Gornstein sought to reassure the justices that the steps that the government’s standard would require are “just what most school boards are already doing.” And although he acknowledged the justices’ concerns that a more stringent standard would entangle the courts in educational decisions, he countered that “the response to that is not to adopt a barely more than de minimis standard.”
Gornstein’s point seemed to resonate with the justices, who pressed attorney Neal Katyal – arguing for the school district – on his efforts to equate the requirement that the IEP provide “some benefit” with the “more than merely de minimis” standard that he was advocating. Roberts pointedly told Katyal that the “some benefit” requirement was “problematic for you” because the court’s cases specifically indicate that the IEP must provide “enough benefit to keep track with grade progress.” “And if that’s what the standard is,” Roberts continued, “that’s certainly more than de minimis.”
Breyer seemed to agree with Roberts. Even if the phrase “some benefit” is “ambiguous,” he posited, the IDEA has been amended. When you look at the requirements for an IEP, he observed, “you do see in at least two and maybe more places that the IEP is designed” to allow the child to “make progress in the general education.” The combination of “some benefit” and “make progress,” he concluded, results in a more stringent standard than “more than merely de minimis,” much along the lines of what the federal government has proposed.
Katyal appeared to get a little more traction from his repeated reminders that the “more than merely de minimis” standard has been in place, and has worked, for many years, without the courts actually applying “some really low standard.” To require a new standard now, he suggested, would “invite massive amounts of litigation” that would create a “huge morass” for “federal generalist courts.” But some justices were still dubious about the provenance of the “more than merely de minimis” standard, hinting that the standard has no basis in the court’s precedent and was (as Ginsburg put it) instead “invented” – which could make it easier for the justices to replace it with a more stringent standard (like the government’s) that they regard as based on the text of the IDEA.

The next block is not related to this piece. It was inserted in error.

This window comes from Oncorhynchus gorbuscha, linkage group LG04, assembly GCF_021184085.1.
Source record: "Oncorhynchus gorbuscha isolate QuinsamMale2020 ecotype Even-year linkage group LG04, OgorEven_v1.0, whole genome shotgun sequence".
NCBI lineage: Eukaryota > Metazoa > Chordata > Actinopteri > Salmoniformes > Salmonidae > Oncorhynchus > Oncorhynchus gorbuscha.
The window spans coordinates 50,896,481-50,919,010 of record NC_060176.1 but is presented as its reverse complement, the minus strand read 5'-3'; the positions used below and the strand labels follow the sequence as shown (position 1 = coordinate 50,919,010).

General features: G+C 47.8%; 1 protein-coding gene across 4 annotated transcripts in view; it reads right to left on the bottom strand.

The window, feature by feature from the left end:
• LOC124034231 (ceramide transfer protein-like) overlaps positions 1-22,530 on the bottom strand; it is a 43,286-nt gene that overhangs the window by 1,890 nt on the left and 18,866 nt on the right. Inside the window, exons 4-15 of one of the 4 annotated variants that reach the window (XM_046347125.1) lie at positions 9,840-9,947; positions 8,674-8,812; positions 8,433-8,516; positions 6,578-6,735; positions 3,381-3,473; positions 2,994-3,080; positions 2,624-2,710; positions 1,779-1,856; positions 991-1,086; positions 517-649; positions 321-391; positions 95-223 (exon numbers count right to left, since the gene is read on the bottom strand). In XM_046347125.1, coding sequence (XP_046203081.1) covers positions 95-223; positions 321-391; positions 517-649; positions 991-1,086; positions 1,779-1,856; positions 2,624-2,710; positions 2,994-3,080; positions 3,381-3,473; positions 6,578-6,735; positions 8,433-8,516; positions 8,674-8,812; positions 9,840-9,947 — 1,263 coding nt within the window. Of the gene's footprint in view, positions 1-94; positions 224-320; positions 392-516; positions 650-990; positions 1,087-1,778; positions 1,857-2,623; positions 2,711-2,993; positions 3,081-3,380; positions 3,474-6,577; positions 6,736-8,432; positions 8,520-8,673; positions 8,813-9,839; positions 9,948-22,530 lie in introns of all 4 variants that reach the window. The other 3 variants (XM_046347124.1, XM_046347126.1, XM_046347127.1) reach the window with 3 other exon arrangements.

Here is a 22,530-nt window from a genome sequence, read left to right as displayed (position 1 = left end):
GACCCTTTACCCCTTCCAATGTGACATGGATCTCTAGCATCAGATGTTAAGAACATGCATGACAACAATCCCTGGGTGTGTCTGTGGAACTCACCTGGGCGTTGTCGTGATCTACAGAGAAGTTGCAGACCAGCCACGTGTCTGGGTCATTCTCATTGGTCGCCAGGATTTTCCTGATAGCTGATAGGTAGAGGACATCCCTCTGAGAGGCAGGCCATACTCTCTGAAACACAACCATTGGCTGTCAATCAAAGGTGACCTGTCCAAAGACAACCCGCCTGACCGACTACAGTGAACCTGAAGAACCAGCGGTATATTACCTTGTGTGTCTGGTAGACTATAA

Today’s argument ended with the justices on the horns of a dilemma, as they so often are. Despite excellent advocacy from all three lawyers, there is no clear and easy answer. But they seemed sufficiently unhappy with the “more than merely de minimis” standard that they are likely to strike it down. The standard proposed by the federal government – which would require the school district to offer a program “aimed at significant educational progress in light of the child’s circumstances” – seems to be the most likely replacement, both because the justices regard it as most consistent with existing law and because it comes from the Department of Education, which – as Breyer noted – has expertise in issues related to education and the IDEA. And even if it’s not the standard that Drew and his family are advocating, they would no doubt nonetheless regard it as a significant victory. A decision in the case is expected by summer.